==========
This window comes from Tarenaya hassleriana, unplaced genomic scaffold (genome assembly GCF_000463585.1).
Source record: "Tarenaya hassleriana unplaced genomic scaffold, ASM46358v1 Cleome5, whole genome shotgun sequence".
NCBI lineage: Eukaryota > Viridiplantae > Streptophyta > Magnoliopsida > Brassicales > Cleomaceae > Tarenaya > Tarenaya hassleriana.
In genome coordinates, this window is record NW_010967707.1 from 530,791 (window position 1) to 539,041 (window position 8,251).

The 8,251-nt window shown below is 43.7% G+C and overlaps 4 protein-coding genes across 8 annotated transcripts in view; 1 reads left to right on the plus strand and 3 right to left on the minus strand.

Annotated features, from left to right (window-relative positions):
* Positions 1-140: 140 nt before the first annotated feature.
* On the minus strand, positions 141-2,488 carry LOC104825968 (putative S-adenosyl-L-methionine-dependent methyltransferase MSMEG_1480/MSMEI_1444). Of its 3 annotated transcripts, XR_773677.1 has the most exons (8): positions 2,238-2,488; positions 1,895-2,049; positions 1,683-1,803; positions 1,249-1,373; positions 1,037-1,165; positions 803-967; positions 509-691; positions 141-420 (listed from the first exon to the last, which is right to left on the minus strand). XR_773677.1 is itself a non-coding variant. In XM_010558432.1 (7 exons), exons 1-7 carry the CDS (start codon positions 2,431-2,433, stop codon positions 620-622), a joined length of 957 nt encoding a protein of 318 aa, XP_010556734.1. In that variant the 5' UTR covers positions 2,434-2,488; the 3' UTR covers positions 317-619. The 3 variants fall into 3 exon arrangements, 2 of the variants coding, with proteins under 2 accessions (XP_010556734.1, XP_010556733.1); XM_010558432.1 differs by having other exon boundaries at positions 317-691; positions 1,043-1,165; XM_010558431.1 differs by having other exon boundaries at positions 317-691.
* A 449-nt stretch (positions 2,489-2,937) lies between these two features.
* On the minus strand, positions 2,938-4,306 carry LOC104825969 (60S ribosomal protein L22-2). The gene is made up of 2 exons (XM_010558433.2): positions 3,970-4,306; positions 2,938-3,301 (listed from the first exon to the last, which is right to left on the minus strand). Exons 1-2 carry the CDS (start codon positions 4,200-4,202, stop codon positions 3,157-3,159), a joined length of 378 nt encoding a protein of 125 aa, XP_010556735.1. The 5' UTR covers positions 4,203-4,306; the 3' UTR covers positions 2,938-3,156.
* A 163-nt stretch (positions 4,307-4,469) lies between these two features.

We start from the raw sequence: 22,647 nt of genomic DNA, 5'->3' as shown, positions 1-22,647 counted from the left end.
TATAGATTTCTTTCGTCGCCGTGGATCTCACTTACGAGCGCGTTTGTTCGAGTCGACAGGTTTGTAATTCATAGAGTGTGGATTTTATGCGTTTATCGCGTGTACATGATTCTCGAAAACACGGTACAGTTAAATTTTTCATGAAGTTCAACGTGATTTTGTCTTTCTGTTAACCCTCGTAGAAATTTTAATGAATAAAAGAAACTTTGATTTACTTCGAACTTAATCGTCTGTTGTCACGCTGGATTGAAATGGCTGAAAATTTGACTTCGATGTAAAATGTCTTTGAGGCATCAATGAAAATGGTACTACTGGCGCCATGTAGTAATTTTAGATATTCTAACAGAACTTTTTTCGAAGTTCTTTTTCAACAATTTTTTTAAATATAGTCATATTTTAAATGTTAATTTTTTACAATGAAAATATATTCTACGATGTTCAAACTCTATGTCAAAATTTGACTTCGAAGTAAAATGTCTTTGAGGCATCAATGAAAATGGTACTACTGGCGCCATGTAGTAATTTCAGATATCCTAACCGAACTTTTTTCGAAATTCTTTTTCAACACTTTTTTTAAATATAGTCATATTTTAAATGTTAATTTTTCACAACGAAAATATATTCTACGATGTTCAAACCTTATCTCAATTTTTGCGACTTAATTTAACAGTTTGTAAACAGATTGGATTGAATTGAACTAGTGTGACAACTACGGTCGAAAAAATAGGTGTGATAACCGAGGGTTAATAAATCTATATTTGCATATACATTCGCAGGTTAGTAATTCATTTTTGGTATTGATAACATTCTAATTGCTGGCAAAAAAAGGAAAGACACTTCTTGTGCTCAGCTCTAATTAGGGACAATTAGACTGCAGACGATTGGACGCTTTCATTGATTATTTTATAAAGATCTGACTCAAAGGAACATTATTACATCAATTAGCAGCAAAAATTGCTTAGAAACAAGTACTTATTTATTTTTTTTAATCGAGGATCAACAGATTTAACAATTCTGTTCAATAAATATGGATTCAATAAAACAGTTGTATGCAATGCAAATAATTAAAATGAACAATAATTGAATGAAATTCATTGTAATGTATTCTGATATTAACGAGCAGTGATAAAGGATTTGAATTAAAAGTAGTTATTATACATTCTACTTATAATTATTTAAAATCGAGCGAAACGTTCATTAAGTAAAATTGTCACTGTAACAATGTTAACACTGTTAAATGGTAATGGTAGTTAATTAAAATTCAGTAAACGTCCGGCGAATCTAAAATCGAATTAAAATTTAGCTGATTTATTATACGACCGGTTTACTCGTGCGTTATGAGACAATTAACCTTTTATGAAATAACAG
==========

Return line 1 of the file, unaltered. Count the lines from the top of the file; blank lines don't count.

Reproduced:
This window comes from Tarenaya hassleriana, unplaced genomic scaffold (genome assembly GCF_000463585.1).